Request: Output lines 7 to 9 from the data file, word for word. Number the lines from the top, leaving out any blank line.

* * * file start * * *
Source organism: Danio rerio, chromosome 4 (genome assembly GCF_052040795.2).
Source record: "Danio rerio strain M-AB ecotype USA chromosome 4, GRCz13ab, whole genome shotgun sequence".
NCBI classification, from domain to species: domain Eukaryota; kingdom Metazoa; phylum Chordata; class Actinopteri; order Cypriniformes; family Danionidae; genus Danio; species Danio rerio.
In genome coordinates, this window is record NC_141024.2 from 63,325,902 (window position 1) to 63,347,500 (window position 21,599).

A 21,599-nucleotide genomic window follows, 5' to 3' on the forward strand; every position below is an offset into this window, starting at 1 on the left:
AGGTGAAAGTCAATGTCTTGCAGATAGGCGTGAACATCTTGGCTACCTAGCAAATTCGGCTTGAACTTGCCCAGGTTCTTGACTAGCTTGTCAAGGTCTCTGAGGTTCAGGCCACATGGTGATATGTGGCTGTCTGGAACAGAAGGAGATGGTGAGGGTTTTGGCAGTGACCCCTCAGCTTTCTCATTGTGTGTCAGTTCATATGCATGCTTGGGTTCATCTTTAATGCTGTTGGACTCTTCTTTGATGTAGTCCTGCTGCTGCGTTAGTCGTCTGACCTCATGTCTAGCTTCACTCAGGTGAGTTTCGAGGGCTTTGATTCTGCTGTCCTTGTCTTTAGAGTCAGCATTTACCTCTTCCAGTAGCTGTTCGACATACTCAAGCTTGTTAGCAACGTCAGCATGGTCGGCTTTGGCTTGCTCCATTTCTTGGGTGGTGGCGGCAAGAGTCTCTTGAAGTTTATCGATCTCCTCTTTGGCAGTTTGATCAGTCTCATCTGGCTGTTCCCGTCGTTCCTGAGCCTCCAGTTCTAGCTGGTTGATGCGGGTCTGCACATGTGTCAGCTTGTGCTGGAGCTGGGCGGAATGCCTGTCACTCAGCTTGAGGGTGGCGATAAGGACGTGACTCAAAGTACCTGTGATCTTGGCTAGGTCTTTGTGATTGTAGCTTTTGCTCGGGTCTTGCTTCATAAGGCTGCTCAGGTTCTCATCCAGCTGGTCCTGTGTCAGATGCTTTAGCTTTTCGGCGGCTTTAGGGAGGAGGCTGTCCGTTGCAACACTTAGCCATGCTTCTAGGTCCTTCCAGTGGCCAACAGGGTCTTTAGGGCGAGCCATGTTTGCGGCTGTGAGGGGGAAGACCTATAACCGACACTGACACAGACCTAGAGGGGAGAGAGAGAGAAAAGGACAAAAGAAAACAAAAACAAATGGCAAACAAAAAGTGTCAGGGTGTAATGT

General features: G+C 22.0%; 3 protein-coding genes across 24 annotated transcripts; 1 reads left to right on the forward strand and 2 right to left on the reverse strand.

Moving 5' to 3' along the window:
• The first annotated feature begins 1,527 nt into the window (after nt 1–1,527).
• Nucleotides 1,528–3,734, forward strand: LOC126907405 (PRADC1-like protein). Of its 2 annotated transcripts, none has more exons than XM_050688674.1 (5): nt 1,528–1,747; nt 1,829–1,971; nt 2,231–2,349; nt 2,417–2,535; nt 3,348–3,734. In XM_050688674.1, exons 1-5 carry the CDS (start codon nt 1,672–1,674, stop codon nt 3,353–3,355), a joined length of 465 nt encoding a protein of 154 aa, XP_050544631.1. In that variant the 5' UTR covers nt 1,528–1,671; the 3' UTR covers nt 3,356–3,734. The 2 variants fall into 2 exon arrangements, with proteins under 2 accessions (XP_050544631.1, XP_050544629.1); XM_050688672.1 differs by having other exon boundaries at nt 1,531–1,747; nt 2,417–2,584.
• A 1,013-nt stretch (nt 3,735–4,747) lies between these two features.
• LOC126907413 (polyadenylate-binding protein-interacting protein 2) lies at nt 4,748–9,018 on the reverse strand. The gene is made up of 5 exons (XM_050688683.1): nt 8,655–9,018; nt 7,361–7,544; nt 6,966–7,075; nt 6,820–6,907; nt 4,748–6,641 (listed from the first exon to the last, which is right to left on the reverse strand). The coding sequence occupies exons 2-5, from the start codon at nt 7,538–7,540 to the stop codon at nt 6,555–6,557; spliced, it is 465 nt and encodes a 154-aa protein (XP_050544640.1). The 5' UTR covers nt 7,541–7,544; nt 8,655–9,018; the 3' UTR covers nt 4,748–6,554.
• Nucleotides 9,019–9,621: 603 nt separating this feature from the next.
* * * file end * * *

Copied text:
General features: G+C 22.0%; 3 protein-coding genes across 24 annotated transcripts; 1 reads left to right on the forward strand and 2 right to left on the reverse strand.

Moving 5' to 3' along the window:
• The first annotated feature begins 1,527 nt into the window (after nt 1–1,527).